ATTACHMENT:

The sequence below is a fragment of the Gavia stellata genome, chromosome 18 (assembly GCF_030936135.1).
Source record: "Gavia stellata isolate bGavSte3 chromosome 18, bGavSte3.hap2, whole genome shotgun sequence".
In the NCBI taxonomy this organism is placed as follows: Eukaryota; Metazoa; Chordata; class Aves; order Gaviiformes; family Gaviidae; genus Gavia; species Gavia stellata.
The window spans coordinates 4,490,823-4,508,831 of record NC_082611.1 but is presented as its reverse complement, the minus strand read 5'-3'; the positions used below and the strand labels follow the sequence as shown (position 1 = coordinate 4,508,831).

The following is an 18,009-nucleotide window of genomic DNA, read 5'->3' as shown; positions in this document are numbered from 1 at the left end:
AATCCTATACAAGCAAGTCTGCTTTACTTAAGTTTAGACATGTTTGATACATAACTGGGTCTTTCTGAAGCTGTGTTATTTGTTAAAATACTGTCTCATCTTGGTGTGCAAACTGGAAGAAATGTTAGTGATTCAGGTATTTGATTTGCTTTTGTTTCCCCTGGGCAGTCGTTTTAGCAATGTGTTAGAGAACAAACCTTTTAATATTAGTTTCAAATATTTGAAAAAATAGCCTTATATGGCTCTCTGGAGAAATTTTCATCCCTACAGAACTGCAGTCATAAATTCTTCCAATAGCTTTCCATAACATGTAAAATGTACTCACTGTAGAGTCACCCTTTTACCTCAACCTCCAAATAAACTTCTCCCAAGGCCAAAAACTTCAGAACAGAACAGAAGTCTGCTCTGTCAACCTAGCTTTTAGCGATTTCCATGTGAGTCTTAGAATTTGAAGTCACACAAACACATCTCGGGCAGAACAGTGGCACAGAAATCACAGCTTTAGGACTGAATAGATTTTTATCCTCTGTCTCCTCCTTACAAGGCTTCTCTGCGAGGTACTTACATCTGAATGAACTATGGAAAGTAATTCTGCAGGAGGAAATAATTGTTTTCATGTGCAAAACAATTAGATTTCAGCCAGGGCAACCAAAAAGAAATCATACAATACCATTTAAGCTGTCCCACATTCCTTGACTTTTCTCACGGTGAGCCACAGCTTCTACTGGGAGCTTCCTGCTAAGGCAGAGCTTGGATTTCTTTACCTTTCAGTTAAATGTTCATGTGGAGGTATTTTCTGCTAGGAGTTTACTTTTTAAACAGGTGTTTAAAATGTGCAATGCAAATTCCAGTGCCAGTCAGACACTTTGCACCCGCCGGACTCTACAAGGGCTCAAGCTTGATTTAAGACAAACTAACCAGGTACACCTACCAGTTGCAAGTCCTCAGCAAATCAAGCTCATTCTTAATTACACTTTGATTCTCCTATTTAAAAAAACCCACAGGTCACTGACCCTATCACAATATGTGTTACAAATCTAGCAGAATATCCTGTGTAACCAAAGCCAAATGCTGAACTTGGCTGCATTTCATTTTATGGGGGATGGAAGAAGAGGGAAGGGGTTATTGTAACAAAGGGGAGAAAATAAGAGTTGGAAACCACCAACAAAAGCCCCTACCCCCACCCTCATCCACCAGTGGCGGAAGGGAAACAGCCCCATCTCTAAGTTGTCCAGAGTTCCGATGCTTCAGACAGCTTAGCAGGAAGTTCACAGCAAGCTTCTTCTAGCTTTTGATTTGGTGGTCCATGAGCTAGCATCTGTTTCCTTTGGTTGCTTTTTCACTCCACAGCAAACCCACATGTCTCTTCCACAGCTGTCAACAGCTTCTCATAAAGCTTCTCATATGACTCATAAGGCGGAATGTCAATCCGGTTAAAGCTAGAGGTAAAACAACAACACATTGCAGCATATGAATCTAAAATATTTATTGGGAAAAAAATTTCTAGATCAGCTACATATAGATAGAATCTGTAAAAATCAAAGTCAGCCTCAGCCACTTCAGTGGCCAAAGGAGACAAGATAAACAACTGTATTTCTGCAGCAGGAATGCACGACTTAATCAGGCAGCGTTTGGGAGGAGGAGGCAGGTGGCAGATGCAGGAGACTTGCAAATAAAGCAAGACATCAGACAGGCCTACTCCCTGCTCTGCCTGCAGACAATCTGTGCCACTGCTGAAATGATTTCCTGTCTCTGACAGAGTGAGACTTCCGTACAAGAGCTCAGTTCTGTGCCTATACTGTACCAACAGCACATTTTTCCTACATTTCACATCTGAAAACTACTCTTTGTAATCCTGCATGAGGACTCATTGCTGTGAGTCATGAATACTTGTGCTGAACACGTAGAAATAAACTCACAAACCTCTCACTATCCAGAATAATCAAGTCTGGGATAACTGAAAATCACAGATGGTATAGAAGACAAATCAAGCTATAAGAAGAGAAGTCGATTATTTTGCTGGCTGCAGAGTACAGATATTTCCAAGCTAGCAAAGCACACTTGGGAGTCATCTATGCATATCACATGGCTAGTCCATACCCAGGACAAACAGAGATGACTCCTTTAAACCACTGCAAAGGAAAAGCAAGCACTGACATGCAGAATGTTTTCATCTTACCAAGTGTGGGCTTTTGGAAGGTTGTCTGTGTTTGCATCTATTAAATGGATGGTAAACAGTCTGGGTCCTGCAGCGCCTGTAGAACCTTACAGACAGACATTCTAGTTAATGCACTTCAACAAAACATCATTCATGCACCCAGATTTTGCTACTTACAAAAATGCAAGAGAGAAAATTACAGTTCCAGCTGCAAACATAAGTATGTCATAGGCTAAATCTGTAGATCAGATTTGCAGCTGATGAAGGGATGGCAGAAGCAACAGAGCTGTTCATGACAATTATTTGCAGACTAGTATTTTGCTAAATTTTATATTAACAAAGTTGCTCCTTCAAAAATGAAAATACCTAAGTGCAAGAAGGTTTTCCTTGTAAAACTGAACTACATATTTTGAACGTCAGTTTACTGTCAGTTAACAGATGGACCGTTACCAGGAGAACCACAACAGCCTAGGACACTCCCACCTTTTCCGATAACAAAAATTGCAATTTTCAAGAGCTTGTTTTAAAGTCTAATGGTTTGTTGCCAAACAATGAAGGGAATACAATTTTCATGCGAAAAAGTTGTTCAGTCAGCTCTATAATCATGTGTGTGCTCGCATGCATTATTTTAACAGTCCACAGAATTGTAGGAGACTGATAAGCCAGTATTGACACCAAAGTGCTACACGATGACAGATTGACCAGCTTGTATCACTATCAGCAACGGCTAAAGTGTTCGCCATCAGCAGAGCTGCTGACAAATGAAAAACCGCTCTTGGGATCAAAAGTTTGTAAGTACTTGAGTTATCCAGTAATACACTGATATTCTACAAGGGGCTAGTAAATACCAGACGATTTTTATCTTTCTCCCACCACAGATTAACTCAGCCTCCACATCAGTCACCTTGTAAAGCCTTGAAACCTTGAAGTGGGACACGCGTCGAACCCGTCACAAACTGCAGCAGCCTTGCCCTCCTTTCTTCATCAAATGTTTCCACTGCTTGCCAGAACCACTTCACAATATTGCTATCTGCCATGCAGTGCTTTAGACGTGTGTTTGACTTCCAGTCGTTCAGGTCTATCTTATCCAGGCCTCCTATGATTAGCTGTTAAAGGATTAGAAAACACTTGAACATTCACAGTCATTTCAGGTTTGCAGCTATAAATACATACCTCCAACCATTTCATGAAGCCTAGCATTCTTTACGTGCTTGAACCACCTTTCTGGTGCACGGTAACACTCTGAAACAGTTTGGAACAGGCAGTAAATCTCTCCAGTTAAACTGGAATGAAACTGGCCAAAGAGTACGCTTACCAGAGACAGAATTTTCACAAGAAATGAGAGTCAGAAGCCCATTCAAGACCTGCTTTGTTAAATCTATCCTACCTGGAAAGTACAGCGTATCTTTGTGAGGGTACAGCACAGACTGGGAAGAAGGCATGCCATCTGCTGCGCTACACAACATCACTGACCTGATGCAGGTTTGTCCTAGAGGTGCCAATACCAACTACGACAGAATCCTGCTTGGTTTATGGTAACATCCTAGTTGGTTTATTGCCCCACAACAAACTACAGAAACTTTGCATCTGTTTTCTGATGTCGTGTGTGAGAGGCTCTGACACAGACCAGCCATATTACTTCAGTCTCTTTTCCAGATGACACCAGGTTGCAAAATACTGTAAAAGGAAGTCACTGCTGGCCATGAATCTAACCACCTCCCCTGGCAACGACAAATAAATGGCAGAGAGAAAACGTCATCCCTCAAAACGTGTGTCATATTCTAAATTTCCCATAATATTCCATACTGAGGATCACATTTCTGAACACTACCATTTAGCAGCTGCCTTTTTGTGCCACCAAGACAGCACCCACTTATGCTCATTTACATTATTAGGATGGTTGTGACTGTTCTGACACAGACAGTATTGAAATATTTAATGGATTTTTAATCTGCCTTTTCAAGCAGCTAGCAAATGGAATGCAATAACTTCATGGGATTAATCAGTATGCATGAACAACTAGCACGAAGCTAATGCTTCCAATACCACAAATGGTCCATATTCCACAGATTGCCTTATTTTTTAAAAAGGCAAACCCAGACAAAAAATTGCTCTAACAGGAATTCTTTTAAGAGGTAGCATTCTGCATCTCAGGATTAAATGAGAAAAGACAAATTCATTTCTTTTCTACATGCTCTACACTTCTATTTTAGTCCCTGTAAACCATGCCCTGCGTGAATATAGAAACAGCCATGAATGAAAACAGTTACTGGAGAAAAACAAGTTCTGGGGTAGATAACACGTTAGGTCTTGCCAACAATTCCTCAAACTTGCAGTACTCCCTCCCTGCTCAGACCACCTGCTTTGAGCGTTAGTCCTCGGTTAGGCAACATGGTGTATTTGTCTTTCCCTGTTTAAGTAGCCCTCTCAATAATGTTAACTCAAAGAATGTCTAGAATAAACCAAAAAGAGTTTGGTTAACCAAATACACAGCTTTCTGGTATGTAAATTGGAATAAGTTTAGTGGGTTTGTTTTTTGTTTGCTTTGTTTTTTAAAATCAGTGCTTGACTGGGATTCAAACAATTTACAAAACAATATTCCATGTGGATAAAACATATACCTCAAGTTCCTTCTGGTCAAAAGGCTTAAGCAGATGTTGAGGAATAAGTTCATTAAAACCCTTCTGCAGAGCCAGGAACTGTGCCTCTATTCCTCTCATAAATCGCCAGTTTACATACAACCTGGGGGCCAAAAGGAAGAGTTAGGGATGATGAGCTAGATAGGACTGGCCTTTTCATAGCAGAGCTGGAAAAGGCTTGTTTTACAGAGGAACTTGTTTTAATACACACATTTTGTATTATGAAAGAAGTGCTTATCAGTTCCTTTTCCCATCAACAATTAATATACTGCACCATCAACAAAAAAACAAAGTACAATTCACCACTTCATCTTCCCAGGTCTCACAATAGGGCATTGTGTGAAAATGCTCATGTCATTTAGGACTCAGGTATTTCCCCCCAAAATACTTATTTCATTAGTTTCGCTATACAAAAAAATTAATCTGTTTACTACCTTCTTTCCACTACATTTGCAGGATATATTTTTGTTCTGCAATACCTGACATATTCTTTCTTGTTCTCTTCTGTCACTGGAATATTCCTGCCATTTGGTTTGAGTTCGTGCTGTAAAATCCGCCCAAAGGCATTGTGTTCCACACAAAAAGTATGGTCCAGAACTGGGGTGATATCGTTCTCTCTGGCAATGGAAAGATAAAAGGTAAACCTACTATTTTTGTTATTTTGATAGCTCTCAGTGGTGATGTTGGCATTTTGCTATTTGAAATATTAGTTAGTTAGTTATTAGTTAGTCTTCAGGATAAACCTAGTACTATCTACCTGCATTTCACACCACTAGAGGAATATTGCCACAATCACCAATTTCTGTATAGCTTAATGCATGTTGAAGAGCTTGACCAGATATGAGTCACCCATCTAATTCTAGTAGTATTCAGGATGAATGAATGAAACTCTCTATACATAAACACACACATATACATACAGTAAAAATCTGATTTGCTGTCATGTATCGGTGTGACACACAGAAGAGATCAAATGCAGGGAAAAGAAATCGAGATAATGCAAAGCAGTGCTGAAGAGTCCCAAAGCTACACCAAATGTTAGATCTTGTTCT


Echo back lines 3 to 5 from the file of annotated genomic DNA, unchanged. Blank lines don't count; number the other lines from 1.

In the NCBI taxonomy this organism is placed as follows: Eukaryota; Metazoa; Chordata; class Aves; order Gaviiformes; family Gaviidae; genus Gavia; species Gavia stellata.
The window spans coordinates 4,490,823-4,508,831 of record NC_082611.1 but is presented as its reverse complement, the minus strand read 5'-3'; the positions used below and the strand labels follow the sequence as shown (position 1 = coordinate 4,508,831).

The following is an 18,009-nucleotide window of genomic DNA, read 5'->3' as shown; positions in this document are numbered from 1 at the left end: